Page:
I := J;
Page et al. report that for N=322 million, this converges to reasonable tolerance in 52 iterations.

Dependence on e (the probability of "tails")

For e=1, just a uniform distribution (uniformly random transition at each step).

For e close to 1, the distribution is nearly uniform. The order of Page Rank is just number of in-links.

At e=0, things go kerflooey. There still exists a stable distribution, but there may be more than one, and the system may not converge to it. The above algorithms may not converge.

At e close to 0, the system is unstable (i.e. small changes to structure make large change to solution.) The above algorithms converge only slowly.

Experiments of Page et al. used e=0.15.

Pages with no outlinks

The simplest solution is to say that every page has a self-loop (an outlink to itself.) Page et al. use a more complicated system, in which you (1) first prune all pages with no outlinks, then prune all pages which had only onlinks to the pages you just pruned, and keep on doing this until all pages have an outlink; (2) compute importance over this set; (3) reinstate the pages you pruned and let importance propagate forward without changing the values of the importances calculated in (2).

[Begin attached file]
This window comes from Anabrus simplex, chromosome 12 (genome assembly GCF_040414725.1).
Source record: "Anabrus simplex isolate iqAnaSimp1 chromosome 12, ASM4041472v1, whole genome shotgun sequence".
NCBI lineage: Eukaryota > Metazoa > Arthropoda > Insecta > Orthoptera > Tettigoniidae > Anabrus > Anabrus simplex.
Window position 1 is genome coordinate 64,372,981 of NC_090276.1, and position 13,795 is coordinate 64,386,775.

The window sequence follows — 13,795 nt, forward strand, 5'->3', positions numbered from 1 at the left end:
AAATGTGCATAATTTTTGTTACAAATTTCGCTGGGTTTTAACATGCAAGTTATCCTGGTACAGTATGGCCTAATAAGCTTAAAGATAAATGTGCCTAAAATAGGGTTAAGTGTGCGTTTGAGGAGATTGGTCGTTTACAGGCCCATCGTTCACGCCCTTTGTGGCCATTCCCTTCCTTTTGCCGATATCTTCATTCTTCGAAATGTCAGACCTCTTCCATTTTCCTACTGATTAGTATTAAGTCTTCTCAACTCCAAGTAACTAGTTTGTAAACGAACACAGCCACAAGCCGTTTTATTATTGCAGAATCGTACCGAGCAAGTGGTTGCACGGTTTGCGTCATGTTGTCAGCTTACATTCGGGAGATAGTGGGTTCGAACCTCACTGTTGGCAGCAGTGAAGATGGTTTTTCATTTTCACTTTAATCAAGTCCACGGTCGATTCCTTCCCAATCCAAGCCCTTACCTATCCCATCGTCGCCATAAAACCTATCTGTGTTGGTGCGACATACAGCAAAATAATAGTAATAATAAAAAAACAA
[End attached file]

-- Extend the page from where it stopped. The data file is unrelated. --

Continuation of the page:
Another solution in principle would be to say that, if there are no outlinks, you jump randomly (i.e. with 1/N probability to each known page.) Algorithm 1 can be adapted to this, at the cost of a little more complexity. I don't know about algorithm 2.

Non-uniform "source of importance"

It is not necessary for the "inherent" importance of all pages P to be the same value E; one can have any distribution E(P), representing some other evaluation of inherant importance. For example, one could have E(P) ranked higher for pages on a .edu site, or for the Yahoo home page, or for your own page, etc. The algorithms above work exactly the same; just change E to E(P).

Non-uniform outlinks

Or there may be a reason to think that some outlinks are better than others (e.g. font, font size, links to a different domain are more important than links within a domain.) You can assign W(Q,P) be the weight of the link from Q to P however you want; the only constraints are that the weights are non-negative and that the weights of the outlinks out of Q add up to 1. Then just replace 1/OQ in the algorithm by W(Q,P).

Tricking the Page Rank algorithm

Suppose you organize your web site as follows:

Then the importance of P gets an increment of k*e*(1-e)*N, (actually a little more) in addition to whatever it gets from outside. In general, quite aside from malicious spamming, this measure favors web sites that consist of many interacting pages rather than one big page.

Solution: Put a maximum on the number of links allows to P from the same site (or on their total weight).

Countertrick: Buy two domains and put P1 ... Pk in one domain and P in the other.

Anti-countertrick: For any domain D put a maximum on the number (or total weight) of links from D to page P.

One has to presume that it will not pay for the spammer to get lots of domains. There's not much that could be done about that.

HITS model (Kleinberg)